Flipped Learning Myth #4 – Homework ONLY At School

The basis of flipped learning myth #4 is the second half of the definition of flipped as “videos at home/ homework at school”

In the previous post for Myth #3 we discussed the limitations of defining flipped learning as “videos at home”, and the false limitations it places on students and teachers. Now let’s take a look at the second half of that incomplete definition.

 

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The dirty ‘H’-word

The idea of “homework” is a loaded concept. However,  if we simply look at homework as the practice component of any learning then we can diffuse some of the dissension regarding “homework” because we are no longer limited to a home space, that may or may not exist.  If we look at “homework” as “practice” we can begin building a greater consensus that practice is a required element of learning. While initially we looked at practice in the in the classroom, by again removing location and time limitations using digital tools this practice can happen in a variety of environments.  Even if digital is used only to organize non-digital materials, that practice can indeed happen in the classroom or it could happen in the students personal space.

Practice plays a part

Mastering any concept or skill in learning requires some practice, and it’s only reasonable that some practice needs to happen in an independent space. However, independent space doesn’t necessarily make it a home space.  In the same way we flex instruction to a group or individual space as needed, practice can remain in a group space or move to the individual space. With a tool as simple as a set of earbuds the student can tune out others and enter a personal individual space while still in the same location as the group space.

Discovery opportunity

If the group space is not entirely reserved for the practice component as limited by the “video at home/homework at school” definition, then the group space opens much more widely to a variety of opportunities.  The first of those opportunities is collaboration. If students and teacher are assembled in a group space and we waste the opportunity to collaborate, then we have wasted the primary benefit of being together. Additionally, the hardest thing in the learning process to do is discovery, and if discovery can happen alongside others then there is a great deal more discovery. Discovery learning may take the form of problem-based learning, it may take the form of collaborative investigation, or it may take the form of a laboratory experiment, but in all cases there is more time for discovery because the framework allows and both instruction and practice to be moved into the most applicable space.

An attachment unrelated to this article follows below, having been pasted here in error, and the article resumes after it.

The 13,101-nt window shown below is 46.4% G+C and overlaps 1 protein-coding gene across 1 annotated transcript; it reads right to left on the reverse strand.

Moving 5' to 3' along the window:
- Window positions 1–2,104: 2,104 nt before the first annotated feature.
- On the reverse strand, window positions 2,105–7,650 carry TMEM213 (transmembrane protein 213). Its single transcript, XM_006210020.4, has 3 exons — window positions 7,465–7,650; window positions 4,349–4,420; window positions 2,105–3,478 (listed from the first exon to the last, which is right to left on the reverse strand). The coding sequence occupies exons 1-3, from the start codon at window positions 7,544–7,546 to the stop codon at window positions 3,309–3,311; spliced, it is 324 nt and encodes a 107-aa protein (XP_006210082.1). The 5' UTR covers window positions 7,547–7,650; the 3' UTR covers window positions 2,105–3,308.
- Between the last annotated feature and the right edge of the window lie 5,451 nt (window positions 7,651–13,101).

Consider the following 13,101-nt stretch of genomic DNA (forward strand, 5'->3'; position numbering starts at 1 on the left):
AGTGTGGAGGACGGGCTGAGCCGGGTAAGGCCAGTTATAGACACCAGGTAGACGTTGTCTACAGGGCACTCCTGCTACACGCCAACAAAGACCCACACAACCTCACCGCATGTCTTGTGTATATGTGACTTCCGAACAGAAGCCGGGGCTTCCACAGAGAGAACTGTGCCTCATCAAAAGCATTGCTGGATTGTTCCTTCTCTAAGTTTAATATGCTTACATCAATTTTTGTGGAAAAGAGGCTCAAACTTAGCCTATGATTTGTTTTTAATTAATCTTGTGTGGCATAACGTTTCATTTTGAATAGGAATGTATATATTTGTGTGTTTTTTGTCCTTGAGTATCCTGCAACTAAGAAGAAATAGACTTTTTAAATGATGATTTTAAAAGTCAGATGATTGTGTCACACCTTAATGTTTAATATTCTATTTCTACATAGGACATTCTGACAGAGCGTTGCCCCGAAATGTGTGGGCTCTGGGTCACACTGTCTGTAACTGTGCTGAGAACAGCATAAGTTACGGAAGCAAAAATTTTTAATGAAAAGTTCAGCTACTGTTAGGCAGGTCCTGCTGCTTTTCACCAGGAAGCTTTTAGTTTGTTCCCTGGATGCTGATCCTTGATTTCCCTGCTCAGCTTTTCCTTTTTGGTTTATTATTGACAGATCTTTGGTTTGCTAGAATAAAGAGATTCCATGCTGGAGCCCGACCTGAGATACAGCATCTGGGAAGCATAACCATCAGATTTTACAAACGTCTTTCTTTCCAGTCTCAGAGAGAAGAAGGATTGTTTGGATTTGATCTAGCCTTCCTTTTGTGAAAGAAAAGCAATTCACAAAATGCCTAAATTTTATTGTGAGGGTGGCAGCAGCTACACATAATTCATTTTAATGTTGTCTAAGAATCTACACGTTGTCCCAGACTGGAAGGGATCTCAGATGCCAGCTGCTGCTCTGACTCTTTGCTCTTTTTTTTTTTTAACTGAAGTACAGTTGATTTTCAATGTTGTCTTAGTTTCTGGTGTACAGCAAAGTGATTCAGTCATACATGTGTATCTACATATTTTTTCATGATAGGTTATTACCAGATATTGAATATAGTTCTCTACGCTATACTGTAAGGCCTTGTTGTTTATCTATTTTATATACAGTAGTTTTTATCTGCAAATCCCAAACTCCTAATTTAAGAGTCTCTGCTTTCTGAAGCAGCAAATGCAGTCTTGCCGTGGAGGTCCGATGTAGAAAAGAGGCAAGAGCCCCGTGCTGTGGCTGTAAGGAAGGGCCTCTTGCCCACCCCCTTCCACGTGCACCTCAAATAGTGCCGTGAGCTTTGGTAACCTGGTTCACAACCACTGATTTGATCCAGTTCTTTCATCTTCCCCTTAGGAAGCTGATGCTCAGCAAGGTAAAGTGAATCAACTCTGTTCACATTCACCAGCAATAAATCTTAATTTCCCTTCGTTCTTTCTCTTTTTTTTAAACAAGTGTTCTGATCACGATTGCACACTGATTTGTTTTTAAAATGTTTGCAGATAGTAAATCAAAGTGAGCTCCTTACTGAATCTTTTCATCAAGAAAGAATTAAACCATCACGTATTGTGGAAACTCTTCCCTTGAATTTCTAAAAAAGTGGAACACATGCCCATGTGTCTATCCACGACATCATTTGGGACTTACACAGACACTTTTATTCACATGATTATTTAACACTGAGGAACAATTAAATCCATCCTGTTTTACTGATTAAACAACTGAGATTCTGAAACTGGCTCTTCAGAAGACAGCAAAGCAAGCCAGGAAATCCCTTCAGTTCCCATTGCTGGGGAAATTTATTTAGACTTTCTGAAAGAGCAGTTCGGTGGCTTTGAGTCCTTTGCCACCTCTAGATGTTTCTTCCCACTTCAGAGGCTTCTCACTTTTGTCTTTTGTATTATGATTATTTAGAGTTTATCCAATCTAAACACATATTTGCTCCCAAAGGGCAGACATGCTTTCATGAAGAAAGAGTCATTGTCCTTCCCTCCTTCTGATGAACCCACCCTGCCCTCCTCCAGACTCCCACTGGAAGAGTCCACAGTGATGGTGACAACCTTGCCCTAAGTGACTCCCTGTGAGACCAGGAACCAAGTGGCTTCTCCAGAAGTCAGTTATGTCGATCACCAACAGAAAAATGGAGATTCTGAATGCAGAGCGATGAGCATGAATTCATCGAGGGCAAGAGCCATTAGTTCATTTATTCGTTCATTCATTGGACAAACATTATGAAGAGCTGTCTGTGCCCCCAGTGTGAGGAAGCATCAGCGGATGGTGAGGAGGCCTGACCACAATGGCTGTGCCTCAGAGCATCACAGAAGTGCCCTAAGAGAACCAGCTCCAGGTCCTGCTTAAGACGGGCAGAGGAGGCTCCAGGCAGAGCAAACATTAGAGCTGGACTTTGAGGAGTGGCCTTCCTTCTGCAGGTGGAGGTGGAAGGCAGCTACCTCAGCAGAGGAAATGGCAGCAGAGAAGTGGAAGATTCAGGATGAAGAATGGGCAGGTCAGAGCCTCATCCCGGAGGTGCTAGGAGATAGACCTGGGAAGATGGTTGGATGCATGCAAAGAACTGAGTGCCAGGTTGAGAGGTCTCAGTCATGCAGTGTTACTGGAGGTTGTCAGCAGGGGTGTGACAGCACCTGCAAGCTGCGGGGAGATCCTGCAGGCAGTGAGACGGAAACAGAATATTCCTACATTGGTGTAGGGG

Mixing discovery, instruction, and practice

The digital framework provided by flipped learning opens not only traditional discovery learning, but also opens different flipped models such as Ramsay Musallam’s Explore-Flip-Apply.  In the Explore-Flip-Apply model the discovery component happens first, with the instruction being delivered at a precise and strategic time when students understand the application. When student receive the instruction and understand the application, the practice component is therefore also more applicable and becomes a natural extension rather than an added burden.

Don’t define your limits

With some practice and experience the flipped classroom truly becomes a flexible environment that is supported by a consistent and 24/7 accessible framework, allowing both teachers and students to do what is necessary at the most opportune time for learning.  The myth of limiting the definition of flipped learning to “instruction at home/homework at school” falsely puts the advantages of flipped learning in a rigid straight jacket. Like most things in education, and particularly with regard to flipped learning, it is not the limitations of the technology, the limitations of the student, or the limitations of a content area, it is the limitations placed by preconceived notions of the instructor on methods, activities, and opportunity.

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